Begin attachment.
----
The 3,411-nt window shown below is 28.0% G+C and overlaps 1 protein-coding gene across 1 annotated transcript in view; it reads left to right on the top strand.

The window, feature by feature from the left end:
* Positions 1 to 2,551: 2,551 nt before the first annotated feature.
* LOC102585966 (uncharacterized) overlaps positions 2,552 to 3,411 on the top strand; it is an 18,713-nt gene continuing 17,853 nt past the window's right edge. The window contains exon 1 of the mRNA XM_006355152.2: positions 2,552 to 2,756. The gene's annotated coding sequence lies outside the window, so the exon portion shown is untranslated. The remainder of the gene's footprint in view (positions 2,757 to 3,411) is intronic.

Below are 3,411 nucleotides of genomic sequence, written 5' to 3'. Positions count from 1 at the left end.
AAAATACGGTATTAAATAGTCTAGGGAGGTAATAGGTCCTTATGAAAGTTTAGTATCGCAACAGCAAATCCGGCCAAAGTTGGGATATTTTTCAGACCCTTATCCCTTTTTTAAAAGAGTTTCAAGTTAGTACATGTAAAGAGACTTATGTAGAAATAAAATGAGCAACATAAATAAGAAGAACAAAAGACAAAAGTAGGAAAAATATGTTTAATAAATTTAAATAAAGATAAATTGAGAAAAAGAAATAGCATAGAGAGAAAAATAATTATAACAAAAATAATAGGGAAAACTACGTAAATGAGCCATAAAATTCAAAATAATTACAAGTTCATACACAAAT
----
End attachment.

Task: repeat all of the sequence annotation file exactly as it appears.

The 3,411-nt window shown below is 28.0% G+C and overlaps 1 protein-coding gene across 1 annotated transcript in view; it reads left to right on the top strand.

The window, feature by feature from the left end:
* Positions 1 to 2,551: 2,551 nt before the first annotated feature.
* LOC102585966 (uncharacterized) overlaps positions 2,552 to 3,411 on the top strand; it is an 18,713-nt gene continuing 17,853 nt past the window's right edge. The window contains exon 1 of the mRNA XM_006355152.2: positions 2,552 to 2,756. The gene's annotated coding sequence lies outside the window, so the exon portion shown is untranslated. The remainder of the gene's footprint in view (positions 2,757 to 3,411) is intronic.

Below are 3,411 nucleotides of genomic sequence, written 5' to 3'. Positions count from 1 at the left end.
AAAATACGGTATTAAATAGTCTAGGGAGGTAATAGGTCCTTATGAAAGTTTAGTATCGCAACAGCAAATCCGGCCAAAGTTGGGATATTTTTCAGACCCTTATCCCTTTTTTAAAAGAGTTTCAAGTTAGTACATGTAAAGAGACTTATGTAGAAATAAAATGAGCAACATAAATAAGAAGAACAAAAGACAAAAGTAGGAAAAATATGTTTAATAAATTTAAATAAAGATAAATTGAGAAAAAGAAATAGCATAGAGAGAAAAATAATTATAACAAAAATAATAGGGAAAACTACGTAAATGAGCCATAAAATTCAAAATAATTACAAGTTCATACACAAAT